A new ship navigation simulator is helping engineers design autonomous freighters that can cross the oceans without a crew.
Advances in GPS, auto pilot, radars and sensors mean that the bridge of a modern ship is already largely automated and partners from five different countries working under the EU project MUNIN (Maritime Unmanned Navigation through Intelligence in Networks) are using this technology to develop and test a concept for an unmanned freighter.
Such a vessel would be primarily guided by an automated on-board decision systems, but controlled by a remote operator in on shore control station, and the goal for the project is to have a fully working computer simulation that allows experts to test and review their ideas on a virtual basis by autumn 2015 ahead of a decision to fit out a real ship with the automated system.
An integral part of the project is the virtual simulator that onshore operators would use when situations that make human intervention necessary arise.
“Certain situations are conceivable in which the autonomous on-board systems are overextended, such as when multiple ships are simultaneously on collision course or technical breakdowns arise,” said Hans-Christoph Burmeister of the Fraunhofer Center for Maritime Logistics and Services CML in Hamburg where the simulator is based.
The simulator features all the standard on-board instrumentation for a freight ship: an electronic maritime chart; a display of water depths; a monitor that displays the radar image and even a manual wheel to steer the ship.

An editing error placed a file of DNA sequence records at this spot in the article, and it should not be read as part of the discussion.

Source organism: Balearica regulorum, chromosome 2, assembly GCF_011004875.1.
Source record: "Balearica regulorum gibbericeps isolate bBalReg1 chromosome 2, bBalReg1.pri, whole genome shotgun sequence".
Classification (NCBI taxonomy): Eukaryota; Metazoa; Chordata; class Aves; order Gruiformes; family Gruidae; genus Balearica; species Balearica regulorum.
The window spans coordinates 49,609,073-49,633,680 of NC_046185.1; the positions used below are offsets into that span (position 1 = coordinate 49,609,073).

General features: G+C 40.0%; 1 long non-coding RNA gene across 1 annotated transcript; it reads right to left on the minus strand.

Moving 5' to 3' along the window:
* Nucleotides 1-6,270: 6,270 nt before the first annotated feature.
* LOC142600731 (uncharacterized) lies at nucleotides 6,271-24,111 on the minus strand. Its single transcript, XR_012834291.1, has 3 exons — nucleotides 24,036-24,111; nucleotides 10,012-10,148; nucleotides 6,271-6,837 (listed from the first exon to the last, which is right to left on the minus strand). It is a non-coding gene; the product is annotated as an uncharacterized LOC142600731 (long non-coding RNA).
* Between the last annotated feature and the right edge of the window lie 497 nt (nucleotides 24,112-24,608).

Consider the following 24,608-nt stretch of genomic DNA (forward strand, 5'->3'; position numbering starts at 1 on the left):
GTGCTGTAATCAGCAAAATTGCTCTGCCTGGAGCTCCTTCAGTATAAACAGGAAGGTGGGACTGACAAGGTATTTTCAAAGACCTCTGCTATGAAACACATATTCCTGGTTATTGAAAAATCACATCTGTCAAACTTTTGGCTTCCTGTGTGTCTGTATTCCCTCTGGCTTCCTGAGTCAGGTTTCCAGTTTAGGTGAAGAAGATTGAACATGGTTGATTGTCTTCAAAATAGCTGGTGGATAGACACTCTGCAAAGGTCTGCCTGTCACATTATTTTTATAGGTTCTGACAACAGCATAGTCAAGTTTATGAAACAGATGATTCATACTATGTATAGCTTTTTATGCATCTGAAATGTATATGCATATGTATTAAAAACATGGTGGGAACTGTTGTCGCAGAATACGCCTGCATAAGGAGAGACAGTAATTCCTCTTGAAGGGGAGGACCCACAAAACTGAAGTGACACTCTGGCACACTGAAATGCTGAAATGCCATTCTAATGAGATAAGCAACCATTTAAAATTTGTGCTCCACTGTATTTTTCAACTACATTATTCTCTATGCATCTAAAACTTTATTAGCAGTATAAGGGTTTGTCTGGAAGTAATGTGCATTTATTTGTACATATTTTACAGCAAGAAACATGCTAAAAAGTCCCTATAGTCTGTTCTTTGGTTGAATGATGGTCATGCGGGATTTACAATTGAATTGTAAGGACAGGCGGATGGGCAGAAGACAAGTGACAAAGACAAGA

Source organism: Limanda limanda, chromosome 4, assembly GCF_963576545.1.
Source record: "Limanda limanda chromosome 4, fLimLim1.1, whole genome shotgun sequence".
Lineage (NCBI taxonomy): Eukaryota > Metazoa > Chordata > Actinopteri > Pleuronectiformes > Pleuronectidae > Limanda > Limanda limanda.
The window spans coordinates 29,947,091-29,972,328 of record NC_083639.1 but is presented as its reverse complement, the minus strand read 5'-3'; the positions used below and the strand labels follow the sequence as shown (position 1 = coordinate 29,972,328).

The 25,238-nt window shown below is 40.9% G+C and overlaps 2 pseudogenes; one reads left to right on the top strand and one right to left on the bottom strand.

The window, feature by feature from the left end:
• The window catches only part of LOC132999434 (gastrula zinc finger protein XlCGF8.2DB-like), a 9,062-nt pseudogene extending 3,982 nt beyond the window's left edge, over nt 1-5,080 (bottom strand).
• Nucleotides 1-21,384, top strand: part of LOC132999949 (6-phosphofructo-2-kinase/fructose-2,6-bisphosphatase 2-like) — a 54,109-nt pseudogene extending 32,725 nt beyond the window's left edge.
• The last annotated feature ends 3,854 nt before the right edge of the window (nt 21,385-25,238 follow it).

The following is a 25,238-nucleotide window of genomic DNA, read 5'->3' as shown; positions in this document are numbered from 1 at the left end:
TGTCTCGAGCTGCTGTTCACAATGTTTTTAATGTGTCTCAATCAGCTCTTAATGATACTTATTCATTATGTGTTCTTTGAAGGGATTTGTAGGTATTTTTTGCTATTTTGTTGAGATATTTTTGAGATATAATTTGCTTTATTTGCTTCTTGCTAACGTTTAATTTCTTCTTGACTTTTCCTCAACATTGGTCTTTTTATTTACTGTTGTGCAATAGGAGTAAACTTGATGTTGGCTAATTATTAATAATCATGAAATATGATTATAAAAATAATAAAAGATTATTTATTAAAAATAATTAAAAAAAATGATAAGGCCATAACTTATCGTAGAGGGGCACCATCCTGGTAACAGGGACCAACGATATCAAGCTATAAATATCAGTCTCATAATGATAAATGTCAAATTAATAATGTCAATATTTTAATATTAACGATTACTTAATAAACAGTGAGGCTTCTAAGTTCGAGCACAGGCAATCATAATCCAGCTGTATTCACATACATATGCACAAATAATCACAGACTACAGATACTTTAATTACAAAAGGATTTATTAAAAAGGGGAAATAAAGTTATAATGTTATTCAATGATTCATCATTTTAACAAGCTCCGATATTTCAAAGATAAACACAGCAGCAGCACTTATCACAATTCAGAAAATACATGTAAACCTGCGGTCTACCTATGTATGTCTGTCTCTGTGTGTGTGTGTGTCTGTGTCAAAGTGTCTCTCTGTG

As well as in emergencies, human intervention will be needed on entering or leaving port. When leaving harbour a crew will be present to handle the departure before leaving by pilot vessel or helicopter when the ship reaches open sea and another crew will be waiting to steer the vessel into its destination port.
But in general, the automated ship the project is aiming for will largely be self-reliant: autopilot steers a pre-set course with the support of GPS; a tempo automation system maintains the pace of speed; radar equipment and ship detection systems monitor the surroundings and sound the alarm if there is risk of a collision; while cameras and infrared sensors detect smaller vessels and flotsam.
Similarly automated engine rooms can be configured so they can be left unattended for up to 24 hours, with automatic sprinkler systems in case fires start. As a precaution, critical areas are flooded with CO2 so that no fire can catch in the first place.
For tough sea passages, the autopilot would be programmed to circumnavigate impending bad weather and turn the hull so that waves hit it as little as possible.